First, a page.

- Permit-to-purchase law was associated with a 40% reduction in Connecticut’s firearm homicide rates during the first 10 years that the law was in place. By contrast, there was no evidence for a reduction in non-firearm homicides.
Effects of the Repeal of Missouri’s Handgun Purchaser Licensing Law on Homicides by Daniel Webster, Cassandra Kercher Crifasi, and Jon S. Vernick; published in the Journal of Urban Health 2014, 91:2:293–302. DOI: 10.1007/s11524-014-9865-8
- Missouri's 2007 repeal of its permit-to-purchase law, which required all handgun purchasers to obtain a license verifying that they have passed a background check, contributed to a sixteen percent increase in Missouri's gun murder rate, which translates to increases of between 55 and 63 homicides per year in Missouri.
Preventing the Diversion of Guns to Criminals Through Effective Firearm Sales Laws by Daniel Webster, Jon S. Vernick, Emma McGinty, and Ted Alcorn; published in in Reducing Gun Violence in America: Informing Policy with Evidence and Analysis Pages 109-122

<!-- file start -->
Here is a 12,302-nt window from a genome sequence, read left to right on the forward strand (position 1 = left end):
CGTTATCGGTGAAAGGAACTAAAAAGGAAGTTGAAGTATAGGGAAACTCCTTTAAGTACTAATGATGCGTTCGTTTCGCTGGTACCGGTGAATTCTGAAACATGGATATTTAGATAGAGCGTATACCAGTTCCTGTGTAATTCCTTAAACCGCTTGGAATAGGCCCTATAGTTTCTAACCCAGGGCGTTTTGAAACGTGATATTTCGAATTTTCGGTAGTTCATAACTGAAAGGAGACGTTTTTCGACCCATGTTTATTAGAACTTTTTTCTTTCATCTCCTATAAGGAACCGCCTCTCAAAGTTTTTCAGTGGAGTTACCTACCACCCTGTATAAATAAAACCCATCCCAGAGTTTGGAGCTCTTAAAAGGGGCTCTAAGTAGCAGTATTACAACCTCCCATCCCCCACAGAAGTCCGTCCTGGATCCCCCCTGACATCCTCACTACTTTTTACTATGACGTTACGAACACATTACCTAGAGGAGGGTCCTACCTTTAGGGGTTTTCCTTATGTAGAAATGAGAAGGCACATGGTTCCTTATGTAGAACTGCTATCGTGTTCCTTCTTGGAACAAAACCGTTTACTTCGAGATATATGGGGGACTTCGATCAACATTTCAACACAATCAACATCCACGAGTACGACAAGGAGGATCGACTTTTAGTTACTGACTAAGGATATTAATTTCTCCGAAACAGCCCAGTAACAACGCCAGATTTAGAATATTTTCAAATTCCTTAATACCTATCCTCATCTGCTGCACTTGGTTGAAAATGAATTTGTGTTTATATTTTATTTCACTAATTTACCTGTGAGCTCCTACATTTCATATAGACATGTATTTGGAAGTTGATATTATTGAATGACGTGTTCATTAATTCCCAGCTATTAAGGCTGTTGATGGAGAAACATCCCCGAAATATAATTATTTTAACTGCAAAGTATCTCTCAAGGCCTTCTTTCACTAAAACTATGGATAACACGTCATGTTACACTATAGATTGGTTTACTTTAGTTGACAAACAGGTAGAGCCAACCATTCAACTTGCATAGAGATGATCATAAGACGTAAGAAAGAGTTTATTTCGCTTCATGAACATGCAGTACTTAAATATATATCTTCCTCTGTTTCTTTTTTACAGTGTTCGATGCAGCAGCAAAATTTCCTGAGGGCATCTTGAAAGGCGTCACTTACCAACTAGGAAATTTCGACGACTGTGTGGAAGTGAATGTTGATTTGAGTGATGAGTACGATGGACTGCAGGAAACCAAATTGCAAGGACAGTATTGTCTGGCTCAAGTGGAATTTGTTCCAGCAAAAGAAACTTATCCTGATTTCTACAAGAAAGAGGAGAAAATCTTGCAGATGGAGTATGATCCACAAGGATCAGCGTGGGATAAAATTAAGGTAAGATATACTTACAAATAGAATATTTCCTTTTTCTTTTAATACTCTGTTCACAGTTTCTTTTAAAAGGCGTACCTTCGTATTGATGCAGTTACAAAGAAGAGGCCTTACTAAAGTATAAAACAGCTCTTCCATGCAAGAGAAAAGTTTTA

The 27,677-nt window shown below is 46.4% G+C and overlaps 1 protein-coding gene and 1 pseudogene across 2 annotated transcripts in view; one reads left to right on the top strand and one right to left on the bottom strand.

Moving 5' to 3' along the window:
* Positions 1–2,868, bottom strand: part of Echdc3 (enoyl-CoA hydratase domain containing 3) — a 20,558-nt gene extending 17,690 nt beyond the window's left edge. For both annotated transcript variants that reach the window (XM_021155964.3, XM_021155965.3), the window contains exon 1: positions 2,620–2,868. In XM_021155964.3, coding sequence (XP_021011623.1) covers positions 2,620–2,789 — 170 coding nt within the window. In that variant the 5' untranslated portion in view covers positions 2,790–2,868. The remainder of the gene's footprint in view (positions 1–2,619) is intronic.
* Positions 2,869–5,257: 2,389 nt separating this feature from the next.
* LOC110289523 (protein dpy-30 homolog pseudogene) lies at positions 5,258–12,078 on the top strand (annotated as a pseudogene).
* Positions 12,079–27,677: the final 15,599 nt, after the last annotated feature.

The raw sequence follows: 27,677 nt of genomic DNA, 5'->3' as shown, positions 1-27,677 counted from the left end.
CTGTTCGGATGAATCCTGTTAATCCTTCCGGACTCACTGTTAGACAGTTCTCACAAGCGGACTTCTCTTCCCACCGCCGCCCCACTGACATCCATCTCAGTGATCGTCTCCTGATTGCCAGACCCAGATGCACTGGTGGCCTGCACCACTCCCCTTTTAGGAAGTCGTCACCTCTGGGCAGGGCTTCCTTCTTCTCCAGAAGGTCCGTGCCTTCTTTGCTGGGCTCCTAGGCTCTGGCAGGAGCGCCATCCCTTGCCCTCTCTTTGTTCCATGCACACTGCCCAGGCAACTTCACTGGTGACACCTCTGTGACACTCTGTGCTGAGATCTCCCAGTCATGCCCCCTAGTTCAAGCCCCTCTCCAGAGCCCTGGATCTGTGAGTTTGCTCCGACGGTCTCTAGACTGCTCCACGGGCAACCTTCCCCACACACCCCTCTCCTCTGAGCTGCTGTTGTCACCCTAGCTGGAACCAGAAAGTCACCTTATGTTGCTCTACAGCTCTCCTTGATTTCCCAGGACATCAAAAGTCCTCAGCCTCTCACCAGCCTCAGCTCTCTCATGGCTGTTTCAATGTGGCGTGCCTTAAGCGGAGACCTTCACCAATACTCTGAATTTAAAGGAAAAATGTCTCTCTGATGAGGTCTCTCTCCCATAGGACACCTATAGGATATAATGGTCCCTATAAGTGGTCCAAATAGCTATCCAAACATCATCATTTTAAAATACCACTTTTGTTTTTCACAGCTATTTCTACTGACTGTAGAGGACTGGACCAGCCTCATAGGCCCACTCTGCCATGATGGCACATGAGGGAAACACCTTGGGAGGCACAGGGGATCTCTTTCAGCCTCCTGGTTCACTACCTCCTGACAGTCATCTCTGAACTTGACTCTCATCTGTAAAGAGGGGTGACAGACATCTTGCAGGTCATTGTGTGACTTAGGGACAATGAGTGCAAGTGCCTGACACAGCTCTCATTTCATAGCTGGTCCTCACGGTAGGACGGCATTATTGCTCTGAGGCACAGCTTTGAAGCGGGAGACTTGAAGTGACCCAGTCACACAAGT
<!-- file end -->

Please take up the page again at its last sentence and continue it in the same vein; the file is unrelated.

- The 2007 repeal of Missouri’s permit-to-purchase law increased the diversion of guns to criminals.
- States which regulated all handgun sales by requiring background checks and record keeping, not just those made by licensed dealers, diverted significantly fewer guns to criminals than in other states.
- Nearly 80% of handgun offenders incarcerated in state prisons reported purchasing or trading for their handgun from an unlicensed seller who, in most states, was not legally obligated to ensure that the purchaser passed a background check or to keep a record of the transaction.
 18 U.S.C. §§ 922(t), 923(g)
 Law Center to Prevent Gun Violence - http://smartgunlaws.org/gun-la...